Fundamentally, Shakespeare’s play Othello illustrates the incompatibility of military heroism and love in a civilian world. The main character, Othello, holds different values and virtues that are nonexistent. For example, as a military man, Othello believed in loyalty or true faith and allegiance to a cause, treating people with dignity, honor, and integrity. However, he was not prepared to overcome the blind emotions of love and Iago’s immoral tactics. His soldierly narrow-minded attitude and perception of love and relationships emanate from his inadequate exposure to the outside universe. The statement, “Yet she must die, else she’ll betray more men,” affirm Othello’s intolerance (Shakespeare 5.2 1-2).
Othello justifies killing Desdemona because of the thought and belief that she was part of the immoral world. Finally, Othello’s ultimate downfall occurred when he decided to kill the wife using a sword. Pride and hate consumed and blinded his ability to discern and seek the absolute truth from Desdemona. Othello committed suicide when he realized that he had believed the wrong person, Iago, who misled him into committing a capital offense. The protagonist’s tragic end confirms the incongruity of military valor, honor, integrity, and love in civilian society.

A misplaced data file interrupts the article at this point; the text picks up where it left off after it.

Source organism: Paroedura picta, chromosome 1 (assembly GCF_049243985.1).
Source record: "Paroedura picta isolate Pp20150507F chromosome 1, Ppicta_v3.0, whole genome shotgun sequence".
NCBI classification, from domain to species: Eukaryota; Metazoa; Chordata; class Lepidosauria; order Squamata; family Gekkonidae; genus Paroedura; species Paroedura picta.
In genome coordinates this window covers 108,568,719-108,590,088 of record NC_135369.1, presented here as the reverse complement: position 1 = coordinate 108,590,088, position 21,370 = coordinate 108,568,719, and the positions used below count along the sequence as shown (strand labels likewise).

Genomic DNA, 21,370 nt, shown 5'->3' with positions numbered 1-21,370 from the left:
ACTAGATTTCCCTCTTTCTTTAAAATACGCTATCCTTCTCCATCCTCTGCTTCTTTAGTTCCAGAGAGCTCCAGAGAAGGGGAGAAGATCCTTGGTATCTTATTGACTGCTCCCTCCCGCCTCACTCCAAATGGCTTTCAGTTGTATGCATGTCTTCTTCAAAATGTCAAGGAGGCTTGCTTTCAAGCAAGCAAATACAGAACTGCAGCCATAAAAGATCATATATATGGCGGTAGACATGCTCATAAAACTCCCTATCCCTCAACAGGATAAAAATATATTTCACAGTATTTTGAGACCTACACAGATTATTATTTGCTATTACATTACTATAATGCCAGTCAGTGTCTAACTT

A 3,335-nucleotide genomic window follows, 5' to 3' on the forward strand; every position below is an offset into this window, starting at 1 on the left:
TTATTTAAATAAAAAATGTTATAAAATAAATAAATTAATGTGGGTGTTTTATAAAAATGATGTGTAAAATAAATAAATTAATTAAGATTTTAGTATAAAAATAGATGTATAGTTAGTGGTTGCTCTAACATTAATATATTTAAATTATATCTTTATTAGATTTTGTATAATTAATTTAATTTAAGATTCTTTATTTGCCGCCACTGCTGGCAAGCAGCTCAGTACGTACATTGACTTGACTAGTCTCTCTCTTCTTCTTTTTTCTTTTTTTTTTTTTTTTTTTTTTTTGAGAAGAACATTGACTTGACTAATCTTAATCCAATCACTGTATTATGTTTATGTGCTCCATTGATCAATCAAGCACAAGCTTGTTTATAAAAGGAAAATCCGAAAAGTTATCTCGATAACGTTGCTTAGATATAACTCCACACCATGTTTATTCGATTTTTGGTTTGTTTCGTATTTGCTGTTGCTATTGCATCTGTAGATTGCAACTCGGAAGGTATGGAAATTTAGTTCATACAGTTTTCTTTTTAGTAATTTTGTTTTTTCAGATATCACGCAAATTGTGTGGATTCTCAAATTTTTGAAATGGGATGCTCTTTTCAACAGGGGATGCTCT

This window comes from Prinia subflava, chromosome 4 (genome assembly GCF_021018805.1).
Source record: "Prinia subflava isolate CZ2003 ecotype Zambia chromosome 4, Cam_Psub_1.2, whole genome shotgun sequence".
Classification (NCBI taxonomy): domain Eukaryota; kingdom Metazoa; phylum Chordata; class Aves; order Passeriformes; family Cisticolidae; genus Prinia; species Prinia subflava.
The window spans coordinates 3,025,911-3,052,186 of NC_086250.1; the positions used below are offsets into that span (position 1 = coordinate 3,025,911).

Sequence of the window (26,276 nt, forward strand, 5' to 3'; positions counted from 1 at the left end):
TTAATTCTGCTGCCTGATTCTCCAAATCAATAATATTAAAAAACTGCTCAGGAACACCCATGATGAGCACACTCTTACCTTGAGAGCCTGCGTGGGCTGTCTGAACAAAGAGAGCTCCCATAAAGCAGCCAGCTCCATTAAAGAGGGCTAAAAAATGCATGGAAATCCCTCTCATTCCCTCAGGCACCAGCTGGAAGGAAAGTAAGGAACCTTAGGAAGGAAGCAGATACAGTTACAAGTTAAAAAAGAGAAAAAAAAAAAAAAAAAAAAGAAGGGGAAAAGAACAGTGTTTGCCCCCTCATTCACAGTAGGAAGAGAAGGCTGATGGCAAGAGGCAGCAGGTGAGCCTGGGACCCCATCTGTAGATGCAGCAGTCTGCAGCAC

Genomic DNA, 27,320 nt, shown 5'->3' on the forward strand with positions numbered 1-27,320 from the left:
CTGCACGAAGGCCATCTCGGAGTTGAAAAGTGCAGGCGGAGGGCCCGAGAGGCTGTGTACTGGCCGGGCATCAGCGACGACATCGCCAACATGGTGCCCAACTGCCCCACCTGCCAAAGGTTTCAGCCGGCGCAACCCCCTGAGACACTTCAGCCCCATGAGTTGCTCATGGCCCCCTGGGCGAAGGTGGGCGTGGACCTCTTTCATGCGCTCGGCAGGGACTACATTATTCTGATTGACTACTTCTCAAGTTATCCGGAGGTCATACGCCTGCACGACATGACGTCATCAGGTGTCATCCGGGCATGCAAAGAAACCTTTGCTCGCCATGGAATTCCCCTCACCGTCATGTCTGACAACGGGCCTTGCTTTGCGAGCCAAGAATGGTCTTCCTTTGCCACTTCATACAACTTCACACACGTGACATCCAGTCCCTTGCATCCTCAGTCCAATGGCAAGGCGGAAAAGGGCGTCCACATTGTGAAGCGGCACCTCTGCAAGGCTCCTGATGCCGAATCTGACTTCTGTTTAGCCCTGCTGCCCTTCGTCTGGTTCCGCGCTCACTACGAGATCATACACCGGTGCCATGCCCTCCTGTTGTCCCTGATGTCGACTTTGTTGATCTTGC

In conclusion, characters such as Iago and Roderigo, jealousy, and uncontrolled emotional reactions contributed to Othello’s destruction. Specifically, Othello is a play about the tragic end of a powerful and noble military general because of deceit and manipulation. For instance, treachery and envy from other characters such as Iago, ignorance, and irrational actions, add to Othello’s tragic end. Finally, violent reactions to emotional situations and lack of self-control also promoted his eventual downfall.
Shakespeare, William. The Oxford Shakespeare: Othello: The Moor of Venice. Vol. 21, Oxford UP, 2006.